Fostering parents' emotion regulation through a sibling-focused experimental intervention

Niyantri Ravindran, Jennifer M. Engle, Nancy L. McElwain, Laurie Kramer

Research output: Contribution to journalArticle

Abstract

In this study, we assessed whether an intervention designed to improve children's sibling relationships, the More Fun with Sisters and Brothers program (MFWSB), may also help parents manage their emotions more effectively. Families with at least 2 children between the ages of 4 and 8 years were randomly assigned to an intervention (n = 50) or wait-list control (n = 34) group. Parents completed preand posttest questionnaires on sibling warmth and agonism, their emotion regulation during sibling conflict, and their global emotion regulation styles. Program participation had a direct effect on 3 of the 4 emotion regulation outcomes for mothers. Mothers in the intervention versus control group reported lower levels of dysregulation and suppression and higher levels of reappraisal at posttest, controlling for pretest regulation scores. Additionally, path models examining posttest responses showed that participation in MFWSB led to lower levels of maternal and paternal negative reactivity in the sibling context via lower levels of sibling agonism, controlling for pretest levels of negative reactivity. Alternate path models, with parents' emotion regulation as mechanisms linking MFWSB and sibling relationship quality, were tested but not supported. Results highlight the value of a sibling-focused intervention for promoting parents' abilities to regulate their emotions.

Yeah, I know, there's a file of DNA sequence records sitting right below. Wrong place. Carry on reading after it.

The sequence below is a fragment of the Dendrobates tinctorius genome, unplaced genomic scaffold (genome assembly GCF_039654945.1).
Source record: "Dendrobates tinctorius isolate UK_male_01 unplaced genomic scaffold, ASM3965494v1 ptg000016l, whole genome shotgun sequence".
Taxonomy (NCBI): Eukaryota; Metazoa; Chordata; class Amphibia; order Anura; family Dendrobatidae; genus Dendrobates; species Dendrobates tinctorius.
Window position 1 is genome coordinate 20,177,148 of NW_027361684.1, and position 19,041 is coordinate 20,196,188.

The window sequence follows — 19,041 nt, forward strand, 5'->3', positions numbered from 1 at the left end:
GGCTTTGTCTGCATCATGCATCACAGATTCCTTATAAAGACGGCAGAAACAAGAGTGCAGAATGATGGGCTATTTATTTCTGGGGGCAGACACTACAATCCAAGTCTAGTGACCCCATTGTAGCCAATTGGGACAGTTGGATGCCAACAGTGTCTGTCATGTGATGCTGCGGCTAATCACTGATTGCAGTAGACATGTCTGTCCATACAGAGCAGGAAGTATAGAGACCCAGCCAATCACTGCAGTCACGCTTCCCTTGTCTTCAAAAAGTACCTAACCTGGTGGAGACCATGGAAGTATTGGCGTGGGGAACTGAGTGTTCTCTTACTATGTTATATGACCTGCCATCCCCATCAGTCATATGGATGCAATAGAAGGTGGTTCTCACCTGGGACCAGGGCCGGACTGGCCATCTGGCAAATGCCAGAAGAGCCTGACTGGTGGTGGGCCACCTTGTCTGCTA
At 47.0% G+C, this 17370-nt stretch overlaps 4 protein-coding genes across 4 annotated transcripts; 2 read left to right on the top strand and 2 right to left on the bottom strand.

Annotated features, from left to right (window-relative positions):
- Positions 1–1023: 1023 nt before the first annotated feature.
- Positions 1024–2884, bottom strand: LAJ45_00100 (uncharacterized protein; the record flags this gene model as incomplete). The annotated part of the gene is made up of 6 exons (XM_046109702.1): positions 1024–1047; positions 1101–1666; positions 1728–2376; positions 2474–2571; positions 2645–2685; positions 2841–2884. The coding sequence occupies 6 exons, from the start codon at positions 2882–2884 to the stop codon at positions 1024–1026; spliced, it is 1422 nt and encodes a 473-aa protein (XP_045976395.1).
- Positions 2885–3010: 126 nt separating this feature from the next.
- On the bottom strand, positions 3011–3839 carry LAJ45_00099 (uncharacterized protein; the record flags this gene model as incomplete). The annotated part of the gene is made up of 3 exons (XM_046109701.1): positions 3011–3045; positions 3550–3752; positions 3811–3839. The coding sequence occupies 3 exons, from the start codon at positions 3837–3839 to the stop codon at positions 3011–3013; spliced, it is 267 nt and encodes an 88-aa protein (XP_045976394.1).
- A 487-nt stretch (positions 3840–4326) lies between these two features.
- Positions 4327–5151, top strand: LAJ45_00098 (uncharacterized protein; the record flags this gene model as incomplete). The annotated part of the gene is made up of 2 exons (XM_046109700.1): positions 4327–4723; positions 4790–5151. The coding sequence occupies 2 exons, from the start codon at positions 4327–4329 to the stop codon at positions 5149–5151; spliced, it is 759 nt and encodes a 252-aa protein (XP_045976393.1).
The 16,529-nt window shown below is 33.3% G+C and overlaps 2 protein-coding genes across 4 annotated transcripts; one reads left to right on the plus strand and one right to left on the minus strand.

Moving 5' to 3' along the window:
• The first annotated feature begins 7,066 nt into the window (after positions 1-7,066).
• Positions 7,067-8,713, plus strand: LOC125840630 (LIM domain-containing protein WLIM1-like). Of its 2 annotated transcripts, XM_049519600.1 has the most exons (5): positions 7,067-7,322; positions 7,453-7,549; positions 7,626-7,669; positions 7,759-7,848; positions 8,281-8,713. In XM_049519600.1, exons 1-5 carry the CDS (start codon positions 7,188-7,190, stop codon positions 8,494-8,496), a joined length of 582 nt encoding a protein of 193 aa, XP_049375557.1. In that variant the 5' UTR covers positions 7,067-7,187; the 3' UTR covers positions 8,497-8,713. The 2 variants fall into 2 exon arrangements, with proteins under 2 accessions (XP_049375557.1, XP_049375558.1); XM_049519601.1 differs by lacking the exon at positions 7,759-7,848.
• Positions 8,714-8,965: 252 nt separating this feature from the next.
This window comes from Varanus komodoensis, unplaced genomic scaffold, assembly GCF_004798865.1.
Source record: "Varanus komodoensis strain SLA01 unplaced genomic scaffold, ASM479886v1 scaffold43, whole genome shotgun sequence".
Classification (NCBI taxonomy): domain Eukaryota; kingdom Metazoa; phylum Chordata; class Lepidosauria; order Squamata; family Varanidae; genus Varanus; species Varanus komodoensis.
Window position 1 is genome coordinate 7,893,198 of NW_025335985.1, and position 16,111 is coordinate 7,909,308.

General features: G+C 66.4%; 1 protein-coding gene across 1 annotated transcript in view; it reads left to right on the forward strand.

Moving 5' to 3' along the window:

Original languageEnglish (US)
Pages (from-to)458-468
Number of pages11
JournalJournal of Family Psychology
Volume29
Issue number3
DOIs
StatePublished - Jun 1 2015

Keywords

  • Fathers
  • Intervention
  • Parental emotion regulation
  • Sibling relationships

ASJC Scopus subject areas

  • Psychology(all)

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